Unfortunately, there’s still a dearth of women representation in top roles. A 2022 report showed a record high 8.8 percent of Fortune 500 CEOs were women. Yes, 8.8 percent is a record high… and that’s with the number of women becoming CEO being twice as many as the year before. The total percentage of women in all management roles in 2022 was 40 percent, according to McKinsey & Company’s and LeanIn’s Women in the Workplace report

Having more women in leadership doesn’t just show that a company respects women. It can mean you have more women mentors to work with, and you have a chance to follow a similar path. Plus, with more women with powerful voices, it’s more likely that your experience will be reflected in the company’s benefits and policies. 

Look at Chronicle Books, a company with women in 64 percent of its leadership positions (as of 2018). They offered four-and-a-half months of paid maternity leave, and a flexible return-to-work program with an abbreviated schedule. 

See which top workplaces our readers rated highly for Women in Leadership—specifically, how satisfied women are with how women are represented in leadership roles at their company, if their voices are respected and impactful, and if they feel similar leadership paths are available to them. 

Competitive pay and benefits (for everyone)

The gender pay gap is still here, even if it’s slightly less of a gap than it used to be. Currently, women make, on average, about 83 cents on the dollar compared to men, with women of color typically making even less. 

Unlike maternity leave, this is a global issue. A recent study showed women make less than men not solely because they choose careers that typically pay less than others, as some argue; it’s also because women in the same roles as men are paid less by employers (as many of us could tell you!).  

Another issue is unequal benefits. Outdated benefits policies don’t reflect the needs of today’s workforce, leaving out people facing expensive medical needs. 

For example, in 2002, zero major companies offered anything in the way of transgender health care benefits. These include things like mental health counseling, hormone therapy, medical visits, surgical procedures, and other treatments related to transitioning. This is per the Human Rights Campaign Foundation, which has been tracking whether major employers rated in their Corporate Equality Index (CEI), a benchmarking tool that measures policies, practices, and benefits pertinent to LGBTQ+ employees, offer at least one transgender-inclusive health care coverage plan. But in 2022, 662 major businesses had adopted gender transition guidelines and 91 percent of CEI-rated businesses offered at least one transgender-inclusive health care plan option.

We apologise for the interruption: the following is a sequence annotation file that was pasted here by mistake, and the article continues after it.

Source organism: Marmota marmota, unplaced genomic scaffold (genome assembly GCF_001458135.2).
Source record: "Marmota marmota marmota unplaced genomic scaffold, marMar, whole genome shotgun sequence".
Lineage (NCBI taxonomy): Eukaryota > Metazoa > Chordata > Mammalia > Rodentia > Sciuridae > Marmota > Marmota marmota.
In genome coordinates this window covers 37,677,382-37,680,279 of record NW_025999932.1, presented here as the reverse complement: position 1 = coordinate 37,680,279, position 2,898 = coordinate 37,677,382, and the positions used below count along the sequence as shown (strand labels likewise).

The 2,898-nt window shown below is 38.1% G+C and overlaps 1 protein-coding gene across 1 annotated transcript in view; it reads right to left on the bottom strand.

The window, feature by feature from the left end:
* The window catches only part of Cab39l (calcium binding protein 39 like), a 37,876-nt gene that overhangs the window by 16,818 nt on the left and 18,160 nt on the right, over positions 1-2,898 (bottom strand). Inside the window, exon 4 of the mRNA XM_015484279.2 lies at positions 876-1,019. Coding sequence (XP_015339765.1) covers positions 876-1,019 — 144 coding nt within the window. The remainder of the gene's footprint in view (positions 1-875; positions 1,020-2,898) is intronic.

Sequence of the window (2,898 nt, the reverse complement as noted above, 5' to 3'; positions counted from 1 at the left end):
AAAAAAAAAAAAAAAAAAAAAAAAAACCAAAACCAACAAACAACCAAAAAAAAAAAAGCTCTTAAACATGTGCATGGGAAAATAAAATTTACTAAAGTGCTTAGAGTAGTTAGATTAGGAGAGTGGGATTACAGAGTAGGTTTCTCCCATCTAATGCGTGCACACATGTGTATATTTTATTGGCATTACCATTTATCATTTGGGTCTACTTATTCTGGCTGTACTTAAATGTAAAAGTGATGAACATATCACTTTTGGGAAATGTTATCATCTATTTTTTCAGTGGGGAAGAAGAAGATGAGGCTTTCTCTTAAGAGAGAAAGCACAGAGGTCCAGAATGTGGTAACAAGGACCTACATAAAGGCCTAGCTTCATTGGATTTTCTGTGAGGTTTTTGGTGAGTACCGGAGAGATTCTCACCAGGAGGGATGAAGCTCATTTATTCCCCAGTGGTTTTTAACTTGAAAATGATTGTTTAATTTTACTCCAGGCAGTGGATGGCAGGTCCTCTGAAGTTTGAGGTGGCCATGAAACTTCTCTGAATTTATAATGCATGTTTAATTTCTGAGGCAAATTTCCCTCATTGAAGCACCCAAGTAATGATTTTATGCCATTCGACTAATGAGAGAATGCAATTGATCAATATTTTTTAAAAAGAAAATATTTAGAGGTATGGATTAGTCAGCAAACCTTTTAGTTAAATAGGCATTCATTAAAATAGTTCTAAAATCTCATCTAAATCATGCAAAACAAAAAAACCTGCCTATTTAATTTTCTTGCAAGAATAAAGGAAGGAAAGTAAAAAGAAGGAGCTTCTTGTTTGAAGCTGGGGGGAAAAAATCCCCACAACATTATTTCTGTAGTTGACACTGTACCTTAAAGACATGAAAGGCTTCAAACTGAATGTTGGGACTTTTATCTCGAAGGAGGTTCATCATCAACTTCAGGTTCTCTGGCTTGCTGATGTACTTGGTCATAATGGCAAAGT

The best places to work are listening to what employees need, and making sure they offer it. This means you have more opportunities to get the coverage you need, without taking on substantial debt, or going without the health care you deserve. 

Here are resources to check out when looking for a good workplace for pay and benefits: 


Flexible hours and the ability to work remotely also come into play with family growth support and benefits—but it’s worth mentioning again because of how important this is to career satisfaction. 

Obviously the pandemic has made companies that never considered a remote work policy change their rigid stance. But many companies can’t support work from home for all employees (how can you manage a store from home?) or don’t want to (Elon Musk, unsurprisingly). 

Allowing flexibility is more than having a policy of remote/hybrid hours. It’s about acknowledging that work isn’t everyone’s top priority. Excellent employees can have life obligations outside of work and still deliver. They might even work in-office, 9-5, but doesn’t it feel better when you choose to be there, instead of being forced to?

McKinsey’s 2022 “American Opportunity Survey” reports 58 percent of 25,000 surveyed Americans have the opportunity to work from home at least one day a week, and 35 percent have the option to do so five days a week. When given the chance to work “flexibly,” 87 percent take it! And the third most popular motivation for looking for a new job was to find a flexible working arrangement. 

Luckily, many companies are listening. Read our rankings of the Best Companies for Remote Work and the Best Companies for Flexible Work Hours.

Now, make this the year you find a workplace that meets your needs!